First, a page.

Effects of Overexpression of the Na+-Ca2+ Exchanger on [Ca2+]i Transients in Murine Ventricular Myocytes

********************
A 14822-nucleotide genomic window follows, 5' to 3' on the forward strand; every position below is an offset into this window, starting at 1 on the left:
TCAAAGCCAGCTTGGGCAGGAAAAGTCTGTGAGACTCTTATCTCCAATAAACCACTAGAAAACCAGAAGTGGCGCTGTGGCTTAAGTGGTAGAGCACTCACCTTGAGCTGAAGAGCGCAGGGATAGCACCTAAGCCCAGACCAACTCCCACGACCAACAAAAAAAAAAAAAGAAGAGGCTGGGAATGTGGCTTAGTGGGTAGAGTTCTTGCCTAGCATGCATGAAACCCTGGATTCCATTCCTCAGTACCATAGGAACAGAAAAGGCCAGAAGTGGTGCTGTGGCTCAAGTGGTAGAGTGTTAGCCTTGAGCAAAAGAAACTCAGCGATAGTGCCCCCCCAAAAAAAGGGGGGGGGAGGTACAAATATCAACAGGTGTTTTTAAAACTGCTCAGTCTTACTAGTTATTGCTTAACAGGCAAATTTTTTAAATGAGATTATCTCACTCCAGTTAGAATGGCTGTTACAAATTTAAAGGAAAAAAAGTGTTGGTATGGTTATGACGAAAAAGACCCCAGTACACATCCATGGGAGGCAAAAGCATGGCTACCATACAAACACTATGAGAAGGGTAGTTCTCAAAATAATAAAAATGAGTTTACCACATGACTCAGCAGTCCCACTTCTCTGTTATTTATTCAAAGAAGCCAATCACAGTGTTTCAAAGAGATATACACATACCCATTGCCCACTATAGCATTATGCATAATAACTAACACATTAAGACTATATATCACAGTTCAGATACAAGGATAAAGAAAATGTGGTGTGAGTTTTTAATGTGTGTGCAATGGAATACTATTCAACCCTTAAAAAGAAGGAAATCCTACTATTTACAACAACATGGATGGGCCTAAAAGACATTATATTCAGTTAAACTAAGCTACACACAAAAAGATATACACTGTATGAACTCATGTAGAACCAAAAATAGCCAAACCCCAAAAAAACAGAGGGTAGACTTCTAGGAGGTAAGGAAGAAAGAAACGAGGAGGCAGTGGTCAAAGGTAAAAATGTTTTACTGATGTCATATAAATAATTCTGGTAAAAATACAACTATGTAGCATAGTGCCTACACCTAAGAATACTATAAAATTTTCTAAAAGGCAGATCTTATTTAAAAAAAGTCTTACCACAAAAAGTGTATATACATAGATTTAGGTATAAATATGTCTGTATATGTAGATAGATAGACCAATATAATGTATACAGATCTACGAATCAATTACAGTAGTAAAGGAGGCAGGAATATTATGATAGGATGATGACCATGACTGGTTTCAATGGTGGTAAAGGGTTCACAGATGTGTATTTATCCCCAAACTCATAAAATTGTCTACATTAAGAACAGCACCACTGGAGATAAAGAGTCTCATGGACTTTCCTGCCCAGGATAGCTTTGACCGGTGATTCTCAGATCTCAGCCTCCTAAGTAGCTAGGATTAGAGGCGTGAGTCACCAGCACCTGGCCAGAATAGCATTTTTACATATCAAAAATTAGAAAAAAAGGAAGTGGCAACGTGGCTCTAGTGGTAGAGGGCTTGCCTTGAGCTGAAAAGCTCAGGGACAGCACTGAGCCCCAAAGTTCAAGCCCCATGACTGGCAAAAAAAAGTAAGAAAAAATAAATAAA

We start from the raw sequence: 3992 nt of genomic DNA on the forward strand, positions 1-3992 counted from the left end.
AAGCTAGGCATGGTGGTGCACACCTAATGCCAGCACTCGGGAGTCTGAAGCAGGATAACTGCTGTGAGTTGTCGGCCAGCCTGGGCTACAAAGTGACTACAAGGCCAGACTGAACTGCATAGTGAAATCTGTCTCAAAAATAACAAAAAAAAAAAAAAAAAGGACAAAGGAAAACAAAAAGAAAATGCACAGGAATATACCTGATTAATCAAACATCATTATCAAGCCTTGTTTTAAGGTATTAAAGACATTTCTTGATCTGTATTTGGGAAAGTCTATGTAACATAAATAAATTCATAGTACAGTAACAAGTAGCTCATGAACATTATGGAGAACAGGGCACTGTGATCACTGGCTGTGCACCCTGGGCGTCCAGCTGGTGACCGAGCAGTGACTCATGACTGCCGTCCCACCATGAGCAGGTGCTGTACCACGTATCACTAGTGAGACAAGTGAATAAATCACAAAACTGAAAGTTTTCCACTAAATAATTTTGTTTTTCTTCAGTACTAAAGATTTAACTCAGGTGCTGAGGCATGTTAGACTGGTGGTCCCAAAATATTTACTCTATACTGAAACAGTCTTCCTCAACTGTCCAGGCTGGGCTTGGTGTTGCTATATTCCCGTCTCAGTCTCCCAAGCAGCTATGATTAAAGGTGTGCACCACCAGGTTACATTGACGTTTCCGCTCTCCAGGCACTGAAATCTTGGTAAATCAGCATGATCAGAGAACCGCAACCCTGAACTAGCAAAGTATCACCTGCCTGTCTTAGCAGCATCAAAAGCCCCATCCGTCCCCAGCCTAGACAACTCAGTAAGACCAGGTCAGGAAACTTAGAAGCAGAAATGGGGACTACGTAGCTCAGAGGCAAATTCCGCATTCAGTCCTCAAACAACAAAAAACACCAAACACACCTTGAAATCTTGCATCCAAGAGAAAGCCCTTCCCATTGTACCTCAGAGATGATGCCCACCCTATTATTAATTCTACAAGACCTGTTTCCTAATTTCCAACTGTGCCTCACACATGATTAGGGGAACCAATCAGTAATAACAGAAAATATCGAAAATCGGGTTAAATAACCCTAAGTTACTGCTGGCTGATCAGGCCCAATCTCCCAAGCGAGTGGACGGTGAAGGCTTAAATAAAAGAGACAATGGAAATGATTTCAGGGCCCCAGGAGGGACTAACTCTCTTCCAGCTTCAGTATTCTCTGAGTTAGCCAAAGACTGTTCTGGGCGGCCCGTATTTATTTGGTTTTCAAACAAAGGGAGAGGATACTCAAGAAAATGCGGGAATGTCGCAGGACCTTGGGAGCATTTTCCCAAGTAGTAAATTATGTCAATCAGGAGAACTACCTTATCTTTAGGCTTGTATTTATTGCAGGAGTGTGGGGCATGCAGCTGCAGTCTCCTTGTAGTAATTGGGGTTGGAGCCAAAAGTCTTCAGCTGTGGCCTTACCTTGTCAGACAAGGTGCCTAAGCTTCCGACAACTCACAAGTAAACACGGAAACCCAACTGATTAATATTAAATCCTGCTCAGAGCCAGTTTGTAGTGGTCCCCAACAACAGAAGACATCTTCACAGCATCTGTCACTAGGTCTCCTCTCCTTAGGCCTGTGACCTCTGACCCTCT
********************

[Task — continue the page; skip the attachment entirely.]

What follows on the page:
Abstract—We measured [Ca2+]i and [Na+]i in isolated transgenic (TG) mouse myocytes overexpressing the Na+-Ca2+ exchanger and in wild-type (WT) myocytes. In TG myocytes, the peak systolic level and amplitude of electrically stimulated (ES) [Ca2+]i transients (0.25 Hz) were not significantly different from those in WT myocytes, but the time to peak [Ca2+]i was significantly prolonged. The decline of ES [Ca2+]i transients was significantly accelerated in TG myocytes. The decline of a long-duration (4-s) caffeine-induced [Ca2+]i transient was markedly faster in TG myocytes, and [Na+]i was identical in TG and WT myocytes, indicating that the overexpressed Na+-Ca2+ exchanger is functionally active. The decline of a short-duration (100-ms) caffeine-induced [Ca2+]i transient in 0 Na+/0 Ca2+ solution did not differ between the two groups, suggesting that the sarcoplasmic reticulum (SR) Ca2+-ATPase function is not altered by overexpression of the Na+-Ca2+ exchanger. There was no difference in L-type Ca2+ current density in WT and TG myocytes. However, the sensitivity of ES [Ca2+]i transients to nifedipine was reduced in TG myocytes. This maintenance of [Ca2+]i transients in nifedipine was inhibited by Ni2+ and required SR Ca2+ content, consistent with enhanced Ca2+ influx by reverse Na+-Ca2+ exchange, and the resulting Ca2+-induced Ca2+ release from SR. The rate of rise of [Ca2+]i transients in nifedipine in TG myocytes was much slower than when both the L-type Ca2+ current and the Na+-Ca2+ exchange current function together. In TG myocytes, action potential amplitude and action potential duration at 50% repolarization were reduced, and action potential duration at 90% repolarization was increased, relative to WT myocytes. These data suggest that under these conditions, overexpression of the Na+-Ca2+ exchanger in TG myocytes accelerates the decline of [Ca2+]i during relaxation, indicating enhanced forward Na+-Ca2+ exchanger function. Increased Ca2+ influx also appears to occur, consistent with enhanced reverse function. These findings provide support for the physiological importance of both these modes of Na+-Ca2+ exchange.